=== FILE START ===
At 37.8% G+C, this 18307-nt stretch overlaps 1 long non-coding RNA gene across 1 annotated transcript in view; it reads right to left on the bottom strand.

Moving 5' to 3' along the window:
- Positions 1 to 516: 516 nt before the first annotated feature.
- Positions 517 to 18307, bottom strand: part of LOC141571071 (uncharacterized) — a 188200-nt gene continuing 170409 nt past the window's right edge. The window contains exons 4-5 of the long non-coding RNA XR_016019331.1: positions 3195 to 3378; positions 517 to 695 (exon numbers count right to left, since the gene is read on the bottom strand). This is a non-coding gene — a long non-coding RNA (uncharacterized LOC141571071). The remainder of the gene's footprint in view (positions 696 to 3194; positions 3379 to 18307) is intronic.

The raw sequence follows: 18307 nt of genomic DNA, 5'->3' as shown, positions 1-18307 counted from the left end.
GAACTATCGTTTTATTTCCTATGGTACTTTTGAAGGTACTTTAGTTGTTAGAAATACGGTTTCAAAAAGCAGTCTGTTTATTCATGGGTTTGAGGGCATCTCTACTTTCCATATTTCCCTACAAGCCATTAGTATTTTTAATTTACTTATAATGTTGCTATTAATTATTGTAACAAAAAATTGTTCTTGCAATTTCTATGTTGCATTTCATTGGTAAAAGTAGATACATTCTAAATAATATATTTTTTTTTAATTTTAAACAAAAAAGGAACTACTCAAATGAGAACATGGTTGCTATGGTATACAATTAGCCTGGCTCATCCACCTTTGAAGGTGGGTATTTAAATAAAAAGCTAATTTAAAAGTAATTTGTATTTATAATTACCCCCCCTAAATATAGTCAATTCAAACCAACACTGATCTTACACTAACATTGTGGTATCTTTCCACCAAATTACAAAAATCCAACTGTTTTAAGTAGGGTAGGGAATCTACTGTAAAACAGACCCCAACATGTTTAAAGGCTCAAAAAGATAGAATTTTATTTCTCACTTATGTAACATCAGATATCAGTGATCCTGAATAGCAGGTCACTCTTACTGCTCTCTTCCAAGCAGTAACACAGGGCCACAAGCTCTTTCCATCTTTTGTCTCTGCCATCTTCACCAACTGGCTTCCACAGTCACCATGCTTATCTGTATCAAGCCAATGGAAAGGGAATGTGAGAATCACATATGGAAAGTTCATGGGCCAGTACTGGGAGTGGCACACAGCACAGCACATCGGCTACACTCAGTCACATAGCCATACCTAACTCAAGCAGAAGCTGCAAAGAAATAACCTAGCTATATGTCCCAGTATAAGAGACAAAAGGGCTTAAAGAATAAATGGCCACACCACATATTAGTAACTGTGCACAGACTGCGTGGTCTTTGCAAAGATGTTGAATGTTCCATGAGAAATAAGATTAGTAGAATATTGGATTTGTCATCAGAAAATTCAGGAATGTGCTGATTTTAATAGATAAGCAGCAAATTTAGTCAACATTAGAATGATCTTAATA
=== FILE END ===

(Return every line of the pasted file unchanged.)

At 37.8% G+C, this 18307-nt stretch overlaps 1 long non-coding RNA gene across 1 annotated transcript in view; it reads right to left on the bottom strand.

Moving 5' to 3' along the window:
- Positions 1 to 516: 516 nt before the first annotated feature.
- Positions 517 to 18307, bottom strand: part of LOC141571071 (uncharacterized) — a 188200-nt gene continuing 170409 nt past the window's right edge. The window contains exons 4-5 of the long non-coding RNA XR_016019331.1: positions 3195 to 3378; positions 517 to 695 (exon numbers count right to left, since the gene is read on the bottom strand). This is a non-coding gene — a long non-coding RNA (uncharacterized LOC141571071). The remainder of the gene's footprint in view (positions 696 to 3194; positions 3379 to 18307) is intronic.

The raw sequence follows: 18307 nt of genomic DNA, 5'->3' as shown, positions 1-18307 counted from the left end.
GAACTATCGTTTTATTTCCTATGGTACTTTTGAAGGTACTTTAGTTGTTAGAAATACGGTTTCAAAAAGCAGTCTGTTTATTCATGGGTTTGAGGGCATCTCTACTTTCCATATTTCCCTACAAGCCATTAGTATTTTTAATTTACTTATAATGTTGCTATTAATTATTGTAACAAAAAATTGTTCTTGCAATTTCTATGTTGCATTTCATTGGTAAAAGTAGATACATTCTAAATAATATATTTTTTTTTAATTTTAAACAAAAAAGGAACTACTCAAATGAGAACATGGTTGCTATGGTATACAATTAGCCTGGCTCATCCACCTTTGAAGGTGGGTATTTAAATAAAAAGCTAATTTAAAAGTAATTTGTATTTATAATTACCCCCCCTAAATATAGTCAATTCAAACCAACACTGATCTTACACTAACATTGTGGTATCTTTCCACCAAATTACAAAAATCCAACTGTTTTAAGTAGGGTAGGGAATCTACTGTAAAACAGACCCCAACATGTTTAAAGGCTCAAAAAGATAGAATTTTATTTCTCACTTATGTAACATCAGATATCAGTGATCCTGAATAGCAGGTCACTCTTACTGCTCTCTTCCAAGCAGTAACACAGGGCCACAAGCTCTTTCCATCTTTTGTCTCTGCCATCTTCACCAACTGGCTTCCACAGTCACCATGCTTATCTGTATCAAGCCAATGGAAAGGGAATGTGAGAATCACATATGGAAAGTTCATGGGCCAGTACTGGGAGTGGCACACAGCACAGCACATCGGCTACACTCAGTCACATAGCCATACCTAACTCAAGCAGAAGCTGCAAAGAAATAACCTAGCTATATGTCCCAGTATAAGAGACAAAAGGGCTTAAAGAATAAATGGCCACACCACATATTAGTAACTGTGCACAGACTGCGTGGTCTTTGCAAAGATGTTGAATGTTCCATGAGAAATAAGATTAGTAGAATATTGGATTTGTCATCAGAAAATTCAGGAATGTGCTGATTTTAATAGATAAGCAGCAAATTTAGTCAACATTAGAATGATCTTAATA